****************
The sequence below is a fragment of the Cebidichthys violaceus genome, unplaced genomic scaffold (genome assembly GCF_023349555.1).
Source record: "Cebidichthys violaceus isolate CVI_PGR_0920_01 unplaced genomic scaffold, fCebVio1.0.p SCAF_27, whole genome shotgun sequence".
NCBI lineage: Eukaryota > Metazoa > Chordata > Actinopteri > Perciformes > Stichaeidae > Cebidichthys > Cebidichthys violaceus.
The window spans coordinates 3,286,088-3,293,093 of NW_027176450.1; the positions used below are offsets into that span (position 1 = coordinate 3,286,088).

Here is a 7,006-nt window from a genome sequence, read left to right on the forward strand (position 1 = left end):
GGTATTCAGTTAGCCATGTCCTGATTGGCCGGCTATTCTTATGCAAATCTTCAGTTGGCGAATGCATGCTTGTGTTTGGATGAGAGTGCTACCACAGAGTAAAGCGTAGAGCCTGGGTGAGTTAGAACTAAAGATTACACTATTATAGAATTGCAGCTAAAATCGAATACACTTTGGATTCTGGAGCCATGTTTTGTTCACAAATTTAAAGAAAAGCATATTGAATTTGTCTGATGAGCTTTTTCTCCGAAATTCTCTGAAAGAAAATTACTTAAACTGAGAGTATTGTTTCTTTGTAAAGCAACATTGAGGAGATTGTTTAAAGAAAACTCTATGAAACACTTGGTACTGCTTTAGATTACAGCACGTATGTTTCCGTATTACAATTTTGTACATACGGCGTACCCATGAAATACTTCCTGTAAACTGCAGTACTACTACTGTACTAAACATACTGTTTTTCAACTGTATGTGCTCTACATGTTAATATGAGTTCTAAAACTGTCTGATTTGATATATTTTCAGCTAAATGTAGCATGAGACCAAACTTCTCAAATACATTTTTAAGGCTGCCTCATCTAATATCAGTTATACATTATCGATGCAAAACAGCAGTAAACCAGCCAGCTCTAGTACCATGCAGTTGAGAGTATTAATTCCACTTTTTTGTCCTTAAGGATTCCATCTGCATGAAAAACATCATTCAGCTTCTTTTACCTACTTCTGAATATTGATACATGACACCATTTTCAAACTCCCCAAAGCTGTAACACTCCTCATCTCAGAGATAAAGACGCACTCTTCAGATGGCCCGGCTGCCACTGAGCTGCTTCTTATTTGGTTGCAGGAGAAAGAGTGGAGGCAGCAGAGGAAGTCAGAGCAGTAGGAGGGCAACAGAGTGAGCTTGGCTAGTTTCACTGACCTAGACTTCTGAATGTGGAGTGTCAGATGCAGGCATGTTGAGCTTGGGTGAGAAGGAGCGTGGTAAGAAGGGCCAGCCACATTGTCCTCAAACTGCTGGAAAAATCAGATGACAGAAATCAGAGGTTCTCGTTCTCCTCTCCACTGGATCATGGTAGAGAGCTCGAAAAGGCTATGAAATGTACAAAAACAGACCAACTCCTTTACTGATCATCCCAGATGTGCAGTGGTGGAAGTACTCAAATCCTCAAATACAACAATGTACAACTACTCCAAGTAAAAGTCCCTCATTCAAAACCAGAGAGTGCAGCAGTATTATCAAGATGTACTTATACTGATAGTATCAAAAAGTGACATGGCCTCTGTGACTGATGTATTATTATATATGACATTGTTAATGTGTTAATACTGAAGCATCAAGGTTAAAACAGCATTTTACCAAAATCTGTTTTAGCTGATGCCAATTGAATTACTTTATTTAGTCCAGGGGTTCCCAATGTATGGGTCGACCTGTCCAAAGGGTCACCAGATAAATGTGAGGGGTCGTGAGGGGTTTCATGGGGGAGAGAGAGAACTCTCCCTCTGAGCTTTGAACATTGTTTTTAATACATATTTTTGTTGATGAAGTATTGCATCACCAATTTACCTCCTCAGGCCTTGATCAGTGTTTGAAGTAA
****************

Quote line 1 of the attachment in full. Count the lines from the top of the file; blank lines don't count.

The sequence below is a fragment of the Cebidichthys violaceus genome, unplaced genomic scaffold (genome assembly GCF_023349555.1).